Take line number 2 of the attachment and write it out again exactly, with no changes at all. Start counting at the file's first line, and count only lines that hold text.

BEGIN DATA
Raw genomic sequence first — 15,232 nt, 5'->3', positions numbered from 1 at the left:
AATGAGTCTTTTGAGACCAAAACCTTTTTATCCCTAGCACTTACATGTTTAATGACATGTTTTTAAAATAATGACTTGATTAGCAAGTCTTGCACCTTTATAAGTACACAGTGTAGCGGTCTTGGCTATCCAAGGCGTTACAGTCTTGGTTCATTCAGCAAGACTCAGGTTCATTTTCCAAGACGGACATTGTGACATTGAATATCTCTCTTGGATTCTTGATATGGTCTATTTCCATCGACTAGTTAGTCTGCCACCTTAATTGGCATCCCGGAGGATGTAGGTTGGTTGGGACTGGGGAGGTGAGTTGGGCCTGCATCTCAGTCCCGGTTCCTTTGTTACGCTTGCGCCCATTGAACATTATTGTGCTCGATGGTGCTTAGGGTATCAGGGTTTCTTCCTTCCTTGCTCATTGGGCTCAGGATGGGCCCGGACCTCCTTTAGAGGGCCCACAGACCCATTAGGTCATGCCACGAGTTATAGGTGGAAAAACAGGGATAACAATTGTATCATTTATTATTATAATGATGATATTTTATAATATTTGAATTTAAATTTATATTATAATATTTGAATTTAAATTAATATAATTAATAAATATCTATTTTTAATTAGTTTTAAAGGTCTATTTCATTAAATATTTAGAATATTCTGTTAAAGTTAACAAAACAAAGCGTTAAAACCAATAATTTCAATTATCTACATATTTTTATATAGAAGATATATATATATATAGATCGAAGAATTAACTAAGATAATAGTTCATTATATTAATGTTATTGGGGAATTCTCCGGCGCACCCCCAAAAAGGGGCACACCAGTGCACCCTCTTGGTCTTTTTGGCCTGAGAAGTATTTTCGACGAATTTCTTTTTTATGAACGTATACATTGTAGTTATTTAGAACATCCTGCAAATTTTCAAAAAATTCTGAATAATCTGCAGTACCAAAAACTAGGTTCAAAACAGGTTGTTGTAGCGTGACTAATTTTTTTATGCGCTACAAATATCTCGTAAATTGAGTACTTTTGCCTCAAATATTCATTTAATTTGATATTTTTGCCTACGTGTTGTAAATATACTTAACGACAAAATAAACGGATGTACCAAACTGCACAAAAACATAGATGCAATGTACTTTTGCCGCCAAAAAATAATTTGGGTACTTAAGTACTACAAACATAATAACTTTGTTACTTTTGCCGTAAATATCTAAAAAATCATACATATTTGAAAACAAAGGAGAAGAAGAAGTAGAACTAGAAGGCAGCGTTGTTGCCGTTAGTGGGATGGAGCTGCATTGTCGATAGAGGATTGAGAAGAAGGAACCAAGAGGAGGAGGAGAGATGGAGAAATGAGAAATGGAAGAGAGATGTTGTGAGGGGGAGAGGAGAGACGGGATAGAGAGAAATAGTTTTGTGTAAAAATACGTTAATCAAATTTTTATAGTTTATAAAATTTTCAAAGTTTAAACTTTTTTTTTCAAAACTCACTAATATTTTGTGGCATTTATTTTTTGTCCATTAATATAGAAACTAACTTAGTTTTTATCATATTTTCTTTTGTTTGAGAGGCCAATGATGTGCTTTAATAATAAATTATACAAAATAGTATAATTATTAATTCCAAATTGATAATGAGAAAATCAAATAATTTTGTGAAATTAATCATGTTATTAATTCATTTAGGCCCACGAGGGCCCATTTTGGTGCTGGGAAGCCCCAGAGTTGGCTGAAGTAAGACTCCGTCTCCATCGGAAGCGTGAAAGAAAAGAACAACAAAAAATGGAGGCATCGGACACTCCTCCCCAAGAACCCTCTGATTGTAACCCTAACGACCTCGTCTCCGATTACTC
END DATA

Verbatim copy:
AATGAGTCTTTTGAGACCAAAACCTTTTTATCCCTAGCACTTACATGTTTAATGACATGTTTTTAAAATAATGACTTGATTAGCAAGTCTTGCACCTTTATAAGTACACAGTGTAGCGGTCTTGGCTATCCAAGGCGTTACAGTCTTGGTTCATTCAGCAAGACTCAGGTTCATTTTCCAAGACGGACATTGTGACATTGAATATCTCTCTTGGATTCTTGATATGGTCTATTTCCATCGACTAGTTAGTCTGCCACCTTAATTGGCATCCCGGAGGATGTAGGTTGGTTGGGACTGGGGAGGTGAGTTGGGCCTGCATCTCAGTCCCGGTTCCTTTGTTACGCTTGCGCCCATTGAACATTATTGTGCTCGATGGTGCTTAGGGTATCAGGGTTTCTTCCTTCCTTGCTCATTGGGCTCAGGATGGGCCCGGACCTCCTTTAGAGGGCCCACAGACCCATTAGGTCATGCCACGAGTTATAGGTGGAAAAACAGGGATAACAATTGTATCATTTATTATTATAATGATGATATTTTATAATATTTGAATTTAAATTTATATTATAATATTTGAATTTAAATTAATATAATTAATAAATATCTATTTTTAATTAGTTTTAAAGGTCTATTTCATTAAATATTTAGAATATTCTGTTAAAGTTAACAAAACAAAGCGTTAAAACCAATAATTTCAATTATCTACATATTTTTATATAGAAGATATATATATATATAGATCGAAGAATTAACTAAGATAATAGTTCATTATATTAATGTTATTGGGGAATTCTCCGGCGCACCCCCAAAAAGGGGCACACCAGTGCACCCTCTTGGTCTTTTTGGCCTGAGAAGTATTTTCGACGAATTTCTTTTTTATGAACGTATACATTGTAGTTATTTAGAACATCCTGCAAATTTTCAAAAAATTCTGAATAATCTGCAGTACCAAAAACTAGGTTCAAAACAGGTTGTTGTAGCGTGACTAATTTTTTTATGCGCTACAAATATCTCGTAAATTGAGTACTTTTGCCTCAAATATTCATTTAATTTGATATTTTTGCCTACGTGTTGTAAATATACTTAACGACAAAATAAACGGATGTACCAAACTGCACAAAAACATAGATGCAATGTACTTTTGCCGCCAAAAAATAATTTGGGTACTTAAGTACTACAAACATAATAACTTTGTTACTTTTGCCGTAAATATCTAAAAAATCATACATATTTGAAAACAAAGGAGAAGAAGAAGTAGAACTAGAAGGCAGCGTTGTTGCCGTTAGTGGGATGGAGCTGCATTGTCGATAGAGGATTGAGAAGAAGGAACCAAGAGGAGGAGGAGAGATGGAGAAATGAGAAATGGAAGAGAGATGTTGTGAGGGGGAGAGGAGAGACGGGATAGAGAGAAATAGTTTTGTGTAAAAATACGTTAATCAAATTTTTATAGTTTATAAAATTTTCAAAGTTTAAACTTTTTTTTTCAAAACTCACTAATATTTTGTGGCATTTATTTTTTGTCCATTAATATAGAAACTAACTTAGTTTTTATCATATTTTCTTTTGTTTGAGAGGCCAATGATGTGCTTTAATAATAAATTATACAAAATAGTATAATTATTAATTCCAAATTGATAATGAGAAAATCAAATAATTTTGTGAAATTAATCATGTTATTAATTCATTTAGGCCCACGAGGGCCCATTTTGGTGCTGGGAAGCCCCAGAGTTGGCTGAAGTAAGACTCCGTCTCCATCGGAAGCGTGAAAGAAAAGAACAACAAAAAATGGAGGCATCGGACACTCCTCCCCAAGAACCCTCTGATTGTAACCCTAACGACCTCGTCTCCGATTACTC